From Roumell Asset Management’s quarterly report— I feel this exemplifies the philosophy I espouse on this website quite well.
A “unified theory” has long been the Holy Grail in theoretical physics that could account for both subatomic and universal realities. It appears the field has made a giant leap forward with the recent discovery of the Higgs boson particle, commonly referred to as the “God particle.” Higgs boson accounts for the various strains of information, analyses, and data that physicists, working with different approaches, have gained over the years from their efforts to better understand our universe. While some physicists prefer to focus on big-picture questions like how time and space interact, others prefer to ask why some particles have mass, while others, such as light, do not. Different starting points, same goal: knowledge.
Although investing is certainly not a hard science, it too has long pursued its own unified theory. On the one hand, financial planners and advisers use asset allocation to construct portfolios with multiple asset classes in order to spread risk and reduce volatility. Harry M. Markowitz is known for his pioneering work on Modern Portfolio Theory. Markowitz’s Portfolio Selection, which he wrote in 1952 while a graduate student at the University of Chicago, serves as the framework for planners using asset allocation as the primary portfolio construction tool. Markowitz argued that a portfolio should be designed using uncorrelated asset classes to maximize returns with the greatest efficiency (reduced volatility).
The shortcomings of the asset allocation model include today’s high level of correlation among asset classes. In addition, performance is tied to overall market returns and leaves little opportunity to exploit market inefficiencies. Of course, many investors in this camp believe security prices reflect all known information and are thus always efficiently priced.
In contrast to the investment allocators are individual securities investors. For value investors like us, Benjamin Graham wrote the gospel with its emphasis on specific security characteristics, margin of safety, and the temperament to see the process to fruition. Graham elegantly stated in 1934, “The field of analytical work may be said to rest upon a two-fold assumption: first, that the market price is frequently out of line with the true value; and, second, that there is an inherent tendency for those disparities to correct themselves.” The mantra for security-specific investors is that market price diverges from intrinsic value often enough to add investment value, particularly in smaller overlooked and/or out-of-favor securities.
As decided adherents of the security-specific, bottom-up value investment camp, Roumell Asset Management does not begin with a belief that we should own a little of everything. Rather, we begin by searching for value in the marketplace, wherever it may be. We firmly believe that obsessing about price paid has a far greater impact on securing respectable returns than gauging what John Maynard Keynes referred to as “the average opinion of the average opinion.” There are multitudes of analysts, commentators, and investors putting forth their opinions about the upcoming direction of gold bullion, U.S. Treasury bonds, and the stock market. We have nothing of substantive value to add to this conversation. It’s not what we do.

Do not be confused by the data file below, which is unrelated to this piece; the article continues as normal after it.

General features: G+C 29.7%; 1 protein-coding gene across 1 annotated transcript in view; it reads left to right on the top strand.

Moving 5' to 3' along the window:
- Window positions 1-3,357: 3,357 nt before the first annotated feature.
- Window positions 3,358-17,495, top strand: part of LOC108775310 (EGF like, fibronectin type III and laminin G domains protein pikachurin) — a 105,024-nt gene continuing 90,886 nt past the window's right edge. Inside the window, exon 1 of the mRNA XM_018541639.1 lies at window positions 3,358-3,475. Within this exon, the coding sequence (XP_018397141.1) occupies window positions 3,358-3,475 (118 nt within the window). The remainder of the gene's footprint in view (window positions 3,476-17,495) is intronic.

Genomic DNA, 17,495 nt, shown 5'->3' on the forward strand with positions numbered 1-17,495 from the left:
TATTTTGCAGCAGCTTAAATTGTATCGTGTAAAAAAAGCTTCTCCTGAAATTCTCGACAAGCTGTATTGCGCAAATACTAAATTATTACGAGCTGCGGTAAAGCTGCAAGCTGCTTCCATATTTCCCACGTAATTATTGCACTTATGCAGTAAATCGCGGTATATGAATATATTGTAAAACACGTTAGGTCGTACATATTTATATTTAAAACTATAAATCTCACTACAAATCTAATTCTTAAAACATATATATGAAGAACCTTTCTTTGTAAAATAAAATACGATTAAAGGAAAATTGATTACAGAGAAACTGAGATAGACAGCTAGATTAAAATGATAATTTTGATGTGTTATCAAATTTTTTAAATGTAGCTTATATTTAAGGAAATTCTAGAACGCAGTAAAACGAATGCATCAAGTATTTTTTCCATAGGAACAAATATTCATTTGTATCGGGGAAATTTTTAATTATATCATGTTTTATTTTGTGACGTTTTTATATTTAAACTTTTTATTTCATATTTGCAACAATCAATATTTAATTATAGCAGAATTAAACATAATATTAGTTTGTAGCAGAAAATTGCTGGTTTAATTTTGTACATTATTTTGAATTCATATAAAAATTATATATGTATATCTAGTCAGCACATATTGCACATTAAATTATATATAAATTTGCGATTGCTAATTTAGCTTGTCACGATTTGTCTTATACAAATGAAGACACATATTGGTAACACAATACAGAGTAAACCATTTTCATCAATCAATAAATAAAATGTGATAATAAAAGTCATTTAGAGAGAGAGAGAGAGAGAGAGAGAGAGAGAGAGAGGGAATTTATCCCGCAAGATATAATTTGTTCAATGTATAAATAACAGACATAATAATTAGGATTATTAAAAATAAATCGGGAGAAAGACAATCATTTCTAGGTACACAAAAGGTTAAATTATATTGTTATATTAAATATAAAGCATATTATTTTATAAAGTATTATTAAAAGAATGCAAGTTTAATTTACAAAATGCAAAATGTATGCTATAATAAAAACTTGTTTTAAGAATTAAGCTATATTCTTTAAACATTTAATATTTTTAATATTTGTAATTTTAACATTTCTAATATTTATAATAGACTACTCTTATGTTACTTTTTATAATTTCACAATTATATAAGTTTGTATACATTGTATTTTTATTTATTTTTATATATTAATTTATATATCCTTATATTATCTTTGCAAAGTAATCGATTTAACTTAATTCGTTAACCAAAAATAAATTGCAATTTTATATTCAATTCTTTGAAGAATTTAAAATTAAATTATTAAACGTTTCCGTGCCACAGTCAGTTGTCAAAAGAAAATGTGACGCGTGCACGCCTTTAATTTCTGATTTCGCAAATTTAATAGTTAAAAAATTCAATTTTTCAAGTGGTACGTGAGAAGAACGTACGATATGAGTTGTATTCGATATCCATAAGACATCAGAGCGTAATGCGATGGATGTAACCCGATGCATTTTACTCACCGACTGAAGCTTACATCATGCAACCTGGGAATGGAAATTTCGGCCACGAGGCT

A subtle but highly important distinction in reviewing market efficiency literature is necessary, in our view. To paraphrase Warren Buffett, the difference between markets being mostly efficient and always efficient is the difference between night and day. Interestingly, Berkshire Hathaway seeded additional capital to its two recently hired portfolio managers and gave them authority to manage the funds “exactly as they see fit.”
The reasonable question to ask then is how much should a portfolio be constructed with an emphasis on hitting all the major asset-class boxes (large cap growth, small cap value, emerging market stocks, corporate bonds, etc.) versus putting together a portfolio of security-specific-focused managers with the latitude to go anywhere in their search for value? In other words, rather than arguing about who’s “right” perhaps it’s more reasonable to simply ask: How much Markowitz and how much Graham does an investor want in his or her portfolio? An allocator only need believe that markets are inefficient enough to warrant some exposure to security-specific, bottom-up investors, be they growth or value oriented.
We do not seek to change any investor’s mind regarding investment philosophy. Rather, we want our investors to understand our investment philosophy. Our clients can trust that 100% of our own investment capital will remain invested in our portfolio options because determined research, a deep appreciation for value, a contrarian bent, and a steady temperament are what make the most sense to us.
Notes from The Poor Investor:
It never hurts to reiterate your basic investment philosophy or tenet to see if your actions correlate with that philosophy/tenet. If they are out of sync either: a) change your actions, or, b) change your philosophy. However, as a word of caution, before you start investing heavily on your own you should have a philosophy that is sound (meaning it stands the common sense test), proven (is backed up by reliable data/facts), and unchanging (is time-tested and perfect enough that it does not have to be modified). If you are constantly changing you investment philosophy and/or method of investing then you are setting yourself up for failure.
And with that I’ll leave you with a quote from James P. O’Shaughnessy:
“…we can see the simple truth that using simple, straightforward and time-tested investment strategies leads to the best overall results in virtually all market environments.”